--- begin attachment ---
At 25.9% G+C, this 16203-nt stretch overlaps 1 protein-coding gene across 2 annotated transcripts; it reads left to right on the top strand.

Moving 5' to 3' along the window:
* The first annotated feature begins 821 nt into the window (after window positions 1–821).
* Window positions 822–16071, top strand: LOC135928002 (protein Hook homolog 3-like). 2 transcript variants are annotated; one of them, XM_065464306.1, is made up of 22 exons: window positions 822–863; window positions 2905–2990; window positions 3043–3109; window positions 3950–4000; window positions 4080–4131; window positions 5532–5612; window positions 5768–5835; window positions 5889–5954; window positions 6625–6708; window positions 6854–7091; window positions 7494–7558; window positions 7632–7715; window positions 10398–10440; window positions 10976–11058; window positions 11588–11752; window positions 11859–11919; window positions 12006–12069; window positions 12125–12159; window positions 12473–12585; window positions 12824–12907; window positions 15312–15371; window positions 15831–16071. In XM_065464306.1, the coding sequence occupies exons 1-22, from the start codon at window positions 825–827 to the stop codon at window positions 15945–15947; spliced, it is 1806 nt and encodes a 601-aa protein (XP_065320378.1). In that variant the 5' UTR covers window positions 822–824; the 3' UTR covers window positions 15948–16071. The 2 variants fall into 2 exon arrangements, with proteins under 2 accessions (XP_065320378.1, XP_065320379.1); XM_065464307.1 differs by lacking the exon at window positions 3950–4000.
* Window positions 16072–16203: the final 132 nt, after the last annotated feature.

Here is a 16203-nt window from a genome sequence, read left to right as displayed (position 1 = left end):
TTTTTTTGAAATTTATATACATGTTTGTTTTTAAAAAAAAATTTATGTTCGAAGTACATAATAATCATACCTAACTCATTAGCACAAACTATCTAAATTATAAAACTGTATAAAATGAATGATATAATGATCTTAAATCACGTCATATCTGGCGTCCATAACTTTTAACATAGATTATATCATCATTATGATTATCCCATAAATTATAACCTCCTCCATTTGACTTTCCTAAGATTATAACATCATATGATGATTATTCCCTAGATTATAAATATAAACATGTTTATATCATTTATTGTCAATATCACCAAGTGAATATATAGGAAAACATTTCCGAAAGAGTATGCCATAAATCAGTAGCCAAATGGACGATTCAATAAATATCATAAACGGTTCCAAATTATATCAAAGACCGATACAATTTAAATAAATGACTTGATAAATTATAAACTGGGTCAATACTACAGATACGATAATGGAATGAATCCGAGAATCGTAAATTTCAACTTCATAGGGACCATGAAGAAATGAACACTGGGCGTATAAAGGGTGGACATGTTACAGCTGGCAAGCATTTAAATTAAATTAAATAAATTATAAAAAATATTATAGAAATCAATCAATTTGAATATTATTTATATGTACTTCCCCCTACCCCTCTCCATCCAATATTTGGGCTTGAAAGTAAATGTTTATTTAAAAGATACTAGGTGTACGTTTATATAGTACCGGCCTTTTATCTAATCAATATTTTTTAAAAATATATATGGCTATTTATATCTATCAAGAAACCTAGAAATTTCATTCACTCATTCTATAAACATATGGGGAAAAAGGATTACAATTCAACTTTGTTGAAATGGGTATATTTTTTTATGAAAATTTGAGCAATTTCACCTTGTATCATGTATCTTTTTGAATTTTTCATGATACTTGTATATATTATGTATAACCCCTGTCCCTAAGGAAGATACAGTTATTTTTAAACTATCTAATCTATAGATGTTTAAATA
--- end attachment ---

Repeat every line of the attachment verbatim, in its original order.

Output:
At 25.9% G+C, this 16203-nt stretch overlaps 1 protein-coding gene across 2 annotated transcripts; it reads left to right on the top strand.

Moving 5' to 3' along the window:
* The first annotated feature begins 821 nt into the window (after window positions 1–821).
* Window positions 822–16071, top strand: LOC135928002 (protein Hook homolog 3-like). 2 transcript variants are annotated; one of them, XM_065464306.1, is made up of 22 exons: window positions 822–863; window positions 2905–2990; window positions 3043–3109; window positions 3950–4000; window positions 4080–4131; window positions 5532–5612; window positions 5768–5835; window positions 5889–5954; window positions 6625–6708; window positions 6854–7091; window positions 7494–7558; window positions 7632–7715; window positions 10398–10440; window positions 10976–11058; window positions 11588–11752; window positions 11859–11919; window positions 12006–12069; window positions 12125–12159; window positions 12473–12585; window positions 12824–12907; window positions 15312–15371; window positions 15831–16071. In XM_065464306.1, the coding sequence occupies exons 1-22, from the start codon at window positions 825–827 to the stop codon at window positions 15945–15947; spliced, it is 1806 nt and encodes a 601-aa protein (XP_065320378.1). In that variant the 5' UTR covers window positions 822–824; the 3' UTR covers window positions 15948–16071. The 2 variants fall into 2 exon arrangements, with proteins under 2 accessions (XP_065320378.1, XP_065320379.1); XM_065464307.1 differs by lacking the exon at window positions 3950–4000.
* Window positions 16072–16203: the final 132 nt, after the last annotated feature.

Here is a 16203-nt window from a genome sequence, read left to right as displayed (position 1 = left end):
TTTTTTTGAAATTTATATACATGTTTGTTTTTAAAAAAAAATTTATGTTCGAAGTACATAATAATCATACCTAACTCATTAGCACAAACTATCTAAATTATAAAACTGTATAAAATGAATGATATAATGATCTTAAATCACGTCATATCTGGCGTCCATAACTTTTAACATAGATTATATCATCATTATGATTATCCCATAAATTATAACCTCCTCCATTTGACTTTCCTAAGATTATAACATCATATGATGATTATTCCCTAGATTATAAATATAAACATGTTTATATCATTTATTGTCAATATCACCAAGTGAATATATAGGAAAACATTTCCGAAAGAGTATGCCATAAATCAGTAGCCAAATGGACGATTCAATAAATATCATAAACGGTTCCAAATTATATCAAAGACCGATACAATTTAAATAAATGACTTGATAAATTATAAACTGGGTCAATACTACAGATACGATAATGGAATGAATCCGAGAATCGTAAATTTCAACTTCATAGGGACCATGAAGAAATGAACACTGGGCGTATAAAGGGTGGACATGTTACAGCTGGCAAGCATTTAAATTAAATTAAATAAATTATAAAAAATATTATAGAAATCAATCAATTTGAATATTATTTATATGTACTTCCCCCTACCCCTCTCCATCCAATATTTGGGCTTGAAAGTAAATGTTTATTTAAAAGATACTAGGTGTACGTTTATATAGTACCGGCCTTTTATCTAATCAATATTTTTTAAAAATATATATGGCTATTTATATCTATCAAGAAACCTAGAAATTTCATTCACTCATTCTATAAACATATGGGGAAAAAGGATTACAATTCAACTTTGTTGAAATGGGTATATTTTTTTATGAAAATTTGAGCAATTTCACCTTGTATCATGTATCTTTTTGAATTTTTCATGATACTTGTATATATTATGTATAACCCCTGTCCCTAAGGAAGATACAGTTATTTTTAAACTATCTAATCTATAGATGTTTAAATA